Human proliferative hepatocyte organoids developed by HUB
Recently, Hu et al, from the Hubrecht Institute developed proliferative hepatocyte organoids (Hep-Orgs), distinct from cholangiocyte derived organoids (Chol-Orgs).
Building on this work, an elegant study by Yang et al was conducted in a collaboration between Sauerwein lab at Radboud Center of Infectious Diseases, Radboud University Medical Center, and Hubrecht Institute, Royal Netherlands Academy of Arts and Sciences, The Netherlands. Well-characterised defined hepatocyte organoids were used to give a unique insight into life cycle of the Plasmodium parasite in host cells and was combined with single cell transcriptomics to generate an informative non-biased dataset.
As an example of utility, the authors highlight the discovery of a later functional role in parasite development for SR-B1, already known to be involved in early phases. Intriguingly, this unique window on biological mechanism appeared parasite strain independent, suggesting that liver organoid model systems, combined with transcriptomics, have promise for the elucidation of new malarial drug targets and opportunities for determination of drug mechanism.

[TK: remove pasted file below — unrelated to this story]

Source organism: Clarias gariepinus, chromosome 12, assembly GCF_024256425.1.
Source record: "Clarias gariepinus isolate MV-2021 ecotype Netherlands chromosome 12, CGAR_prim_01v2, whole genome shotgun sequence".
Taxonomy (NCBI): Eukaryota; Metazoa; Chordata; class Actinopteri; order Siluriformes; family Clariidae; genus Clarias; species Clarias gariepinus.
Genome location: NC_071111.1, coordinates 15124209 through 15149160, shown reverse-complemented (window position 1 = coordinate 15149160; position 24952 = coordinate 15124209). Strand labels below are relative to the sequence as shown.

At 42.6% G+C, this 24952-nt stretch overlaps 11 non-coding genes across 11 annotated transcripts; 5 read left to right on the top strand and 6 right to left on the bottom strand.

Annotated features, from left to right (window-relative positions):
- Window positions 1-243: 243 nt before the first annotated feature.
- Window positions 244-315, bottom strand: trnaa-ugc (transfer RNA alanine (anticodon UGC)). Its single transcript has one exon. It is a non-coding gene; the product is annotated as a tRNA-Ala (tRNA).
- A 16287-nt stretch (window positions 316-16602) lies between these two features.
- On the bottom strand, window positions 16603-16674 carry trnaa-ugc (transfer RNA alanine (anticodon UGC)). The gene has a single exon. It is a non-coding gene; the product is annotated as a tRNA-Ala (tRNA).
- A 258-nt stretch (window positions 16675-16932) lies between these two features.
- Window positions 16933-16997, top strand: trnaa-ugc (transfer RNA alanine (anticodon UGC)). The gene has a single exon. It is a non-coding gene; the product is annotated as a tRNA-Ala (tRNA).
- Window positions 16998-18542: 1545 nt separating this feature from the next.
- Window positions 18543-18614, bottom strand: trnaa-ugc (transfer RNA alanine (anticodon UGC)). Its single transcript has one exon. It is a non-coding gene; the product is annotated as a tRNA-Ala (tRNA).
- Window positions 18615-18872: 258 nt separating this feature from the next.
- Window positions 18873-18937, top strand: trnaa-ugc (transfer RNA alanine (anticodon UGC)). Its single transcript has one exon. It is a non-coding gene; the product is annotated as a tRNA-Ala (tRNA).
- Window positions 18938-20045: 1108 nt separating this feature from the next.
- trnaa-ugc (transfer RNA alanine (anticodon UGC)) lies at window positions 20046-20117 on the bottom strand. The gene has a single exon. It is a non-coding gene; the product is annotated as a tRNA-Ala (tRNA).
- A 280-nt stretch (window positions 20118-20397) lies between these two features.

The next steps for this technology, and a challenge many organoid platforms are facing, is how to effectively scale the technology to establish an organoid-based drug target identification platform. As we see these systems scale and become standardized, this opens opportunities to build further biological complexity into organoid models and deploy CRISPR to begin to develop an understanding of human hepatocyte host cell factors.